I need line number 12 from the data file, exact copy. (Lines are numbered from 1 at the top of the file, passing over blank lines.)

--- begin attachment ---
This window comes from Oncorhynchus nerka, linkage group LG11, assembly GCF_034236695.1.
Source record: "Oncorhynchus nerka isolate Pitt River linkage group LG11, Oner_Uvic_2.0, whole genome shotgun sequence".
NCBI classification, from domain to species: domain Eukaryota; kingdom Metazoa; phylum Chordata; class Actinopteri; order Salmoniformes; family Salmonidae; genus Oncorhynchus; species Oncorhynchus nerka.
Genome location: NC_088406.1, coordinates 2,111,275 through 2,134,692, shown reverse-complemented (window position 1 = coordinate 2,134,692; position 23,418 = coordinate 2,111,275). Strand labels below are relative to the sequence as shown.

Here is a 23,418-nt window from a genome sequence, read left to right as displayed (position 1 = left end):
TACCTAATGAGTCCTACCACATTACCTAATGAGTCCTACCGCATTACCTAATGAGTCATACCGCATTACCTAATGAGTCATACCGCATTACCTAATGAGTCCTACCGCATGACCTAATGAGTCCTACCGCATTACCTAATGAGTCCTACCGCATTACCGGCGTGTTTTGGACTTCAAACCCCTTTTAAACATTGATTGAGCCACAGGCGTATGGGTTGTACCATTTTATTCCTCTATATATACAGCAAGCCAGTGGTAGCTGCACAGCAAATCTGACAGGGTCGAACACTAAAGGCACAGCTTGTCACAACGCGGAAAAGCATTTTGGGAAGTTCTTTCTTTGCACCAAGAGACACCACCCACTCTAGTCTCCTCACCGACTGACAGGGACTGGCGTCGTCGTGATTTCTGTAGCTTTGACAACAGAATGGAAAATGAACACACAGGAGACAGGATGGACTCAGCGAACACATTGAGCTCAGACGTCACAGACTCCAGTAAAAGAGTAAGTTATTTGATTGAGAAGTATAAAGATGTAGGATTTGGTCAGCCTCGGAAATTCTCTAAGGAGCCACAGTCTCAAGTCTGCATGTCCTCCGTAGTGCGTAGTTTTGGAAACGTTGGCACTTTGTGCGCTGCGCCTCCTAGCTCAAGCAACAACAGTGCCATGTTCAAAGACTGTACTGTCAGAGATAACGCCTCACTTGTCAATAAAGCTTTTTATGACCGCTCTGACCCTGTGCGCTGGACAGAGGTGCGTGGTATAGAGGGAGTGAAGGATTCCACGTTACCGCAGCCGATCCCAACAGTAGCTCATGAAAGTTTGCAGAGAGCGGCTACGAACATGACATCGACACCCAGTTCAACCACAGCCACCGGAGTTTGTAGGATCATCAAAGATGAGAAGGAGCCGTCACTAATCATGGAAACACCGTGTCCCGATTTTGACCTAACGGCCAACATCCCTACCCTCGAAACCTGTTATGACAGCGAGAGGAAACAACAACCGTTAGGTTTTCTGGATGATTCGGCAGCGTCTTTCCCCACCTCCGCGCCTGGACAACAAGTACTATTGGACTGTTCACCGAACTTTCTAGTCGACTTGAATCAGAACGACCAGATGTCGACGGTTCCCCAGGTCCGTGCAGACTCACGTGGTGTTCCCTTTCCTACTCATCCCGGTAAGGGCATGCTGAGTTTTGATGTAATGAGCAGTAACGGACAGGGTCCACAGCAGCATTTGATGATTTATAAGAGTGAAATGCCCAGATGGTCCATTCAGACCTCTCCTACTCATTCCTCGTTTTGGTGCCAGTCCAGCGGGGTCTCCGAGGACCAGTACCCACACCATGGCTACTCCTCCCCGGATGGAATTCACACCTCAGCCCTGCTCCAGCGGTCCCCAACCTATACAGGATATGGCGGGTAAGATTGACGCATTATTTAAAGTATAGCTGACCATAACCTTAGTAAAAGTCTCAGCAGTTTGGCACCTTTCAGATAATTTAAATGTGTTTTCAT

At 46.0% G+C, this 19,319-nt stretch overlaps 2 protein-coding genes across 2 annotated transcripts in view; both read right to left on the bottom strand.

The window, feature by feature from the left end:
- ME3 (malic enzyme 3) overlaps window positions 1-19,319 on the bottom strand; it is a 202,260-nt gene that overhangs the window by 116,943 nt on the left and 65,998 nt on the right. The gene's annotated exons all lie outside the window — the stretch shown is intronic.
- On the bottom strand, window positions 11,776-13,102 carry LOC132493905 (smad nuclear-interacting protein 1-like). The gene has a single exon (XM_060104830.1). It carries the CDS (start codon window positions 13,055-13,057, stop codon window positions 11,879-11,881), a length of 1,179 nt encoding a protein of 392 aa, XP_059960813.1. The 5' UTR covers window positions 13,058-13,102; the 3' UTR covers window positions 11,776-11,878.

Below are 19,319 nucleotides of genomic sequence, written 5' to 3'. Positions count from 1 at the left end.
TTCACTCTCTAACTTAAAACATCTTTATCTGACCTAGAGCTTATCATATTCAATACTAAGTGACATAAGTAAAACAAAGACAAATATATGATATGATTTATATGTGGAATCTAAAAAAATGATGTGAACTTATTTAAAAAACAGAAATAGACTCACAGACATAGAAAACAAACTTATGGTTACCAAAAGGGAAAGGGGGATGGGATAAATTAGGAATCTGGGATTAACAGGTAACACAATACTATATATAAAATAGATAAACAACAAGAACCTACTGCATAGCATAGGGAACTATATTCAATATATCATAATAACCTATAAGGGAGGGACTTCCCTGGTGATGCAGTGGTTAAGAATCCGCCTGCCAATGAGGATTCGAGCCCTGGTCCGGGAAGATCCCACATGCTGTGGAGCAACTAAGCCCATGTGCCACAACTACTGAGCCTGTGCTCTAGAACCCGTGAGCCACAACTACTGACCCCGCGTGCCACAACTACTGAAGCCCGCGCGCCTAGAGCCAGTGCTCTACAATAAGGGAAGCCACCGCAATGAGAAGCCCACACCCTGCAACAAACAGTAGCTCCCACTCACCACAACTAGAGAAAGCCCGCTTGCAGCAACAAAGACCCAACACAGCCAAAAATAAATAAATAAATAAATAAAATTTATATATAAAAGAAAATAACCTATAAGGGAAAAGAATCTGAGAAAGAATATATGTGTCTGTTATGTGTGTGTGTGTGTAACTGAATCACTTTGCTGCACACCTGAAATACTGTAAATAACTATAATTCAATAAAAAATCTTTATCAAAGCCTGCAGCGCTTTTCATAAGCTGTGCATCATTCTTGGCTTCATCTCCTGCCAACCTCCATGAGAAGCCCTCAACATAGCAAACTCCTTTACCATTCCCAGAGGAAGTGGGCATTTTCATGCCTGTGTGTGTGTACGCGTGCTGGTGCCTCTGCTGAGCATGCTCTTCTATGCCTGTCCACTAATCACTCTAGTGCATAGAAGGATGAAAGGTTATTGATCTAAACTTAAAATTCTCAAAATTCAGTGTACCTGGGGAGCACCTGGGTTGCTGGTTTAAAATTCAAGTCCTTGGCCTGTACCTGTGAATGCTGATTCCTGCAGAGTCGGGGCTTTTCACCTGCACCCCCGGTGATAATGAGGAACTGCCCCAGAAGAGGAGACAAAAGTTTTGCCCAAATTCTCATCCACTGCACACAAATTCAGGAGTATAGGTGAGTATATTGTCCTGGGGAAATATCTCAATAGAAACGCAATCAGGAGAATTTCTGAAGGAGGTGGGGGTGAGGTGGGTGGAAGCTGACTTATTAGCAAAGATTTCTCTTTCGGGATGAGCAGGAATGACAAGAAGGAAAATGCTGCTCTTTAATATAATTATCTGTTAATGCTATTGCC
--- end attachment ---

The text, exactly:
TTCACTCTCTAACTTAAAACATCTTTATCTGACCTAGAGCTTATCATATTCAATACTAAGTGACATAAGTAAAACAAAGACAAATATATGATATGATTTATATGTGGAATCTAAAAAAATGATGTGAACTTATTTAAAAAACAGAAATAGACTCACAGACATAGAAAACAAACTTATGGTTACCAAAAGGGAAAGGGGGATGGGATAAATTAGGAATCTGGGATTAACAGGTAACACAATACTATATATAAAATAGATAAACAACAAGAACCTACTGCATAGCATAGGGAACTATATTCAATATATCATAATAACCTATAAGGGAGGGACTTCCCTGGTGATGCAGTGGTTAAGAATCCGCCTGCCAATGAGGATTCGAGCCCTGGTCCGGGAAGATCCCACATGCTGTGGAGCAACTAAGCCCATGTGCCACAACTACTGAGCCTGTGCTCTAGAACCCGTGAGCCACAACTACTGACCCCGCGTGCCACAACTACTGAAGCCCGCGCGCCTAGAGCCAGTGCTCTACAATAAGGGAAGCCACCGCAATGAGAAGCCCACACCCTGCAACAAACAGTAGCTCCCACTCACCACAACTAGAGAAAGCCCGCTTGCAGCAACAAAGACCCAACACAGCCAAAAATAAATAAATAAATAAATAAAATTTATATATAAAAGAAAATAACCTATAAGGGAAAAGAATCTGAGAAAGAATATATGTGTCTGTTATGTGTGTGTGTGTGTAACTGAATCACTTTGCTGCACACCTGAAATACTGTAAATAACTATAATTCAATAAAAAATCTTTATCAAAGCCTGCAGCGCTTTTCATAAGCTGTGCATCATTCTTGGCTTCATCTCCTGCCAACCTCCATGAGAAGCCCTCAACATAGCAAACTCCTTTACCATTCCCAGAGGAAGTGGGCATTTTCATGCCTGTGTGTGTGTACGCGTGCTGGTGCCTCTGCTGAGCATGCTCTTCTATGCCTGTCCACTAATCACTCTAGTGCATAGAAGGATGAAAGGTTATTGATCTAAACTTAAAATTCTCAAAATTCAGTGTACCTGGGGAGCACCTGGGTTGCTGGTTTAAAATTCAAGTCCTTGGCCTGTACCTGTGAATGCTGATTCCTGCAGAGTCGGGGCTTTTCACCTGCACCCCCGGTGATAATGAGGAACTGCCCCAGAAGAGGAGACAAAAGTTTTGCCCAAATTCTCATCCACTGCACACAAATTCAGGAGTATAGGTGAGTATATTGTCCTGGGGAAATATCTCAATAGAAACGCAATCAGGAGAATTTCTGAAGGAGGTGGGGGTGAGGTGGGTGGAAGCTGACTTATTAGCAAAGATTTCTCTTTCGGGATGAGCAGGAATGACAAGAAGGAAAATGCTGCTCTTTAATATAATTATCTGTTAATGCTATTGCC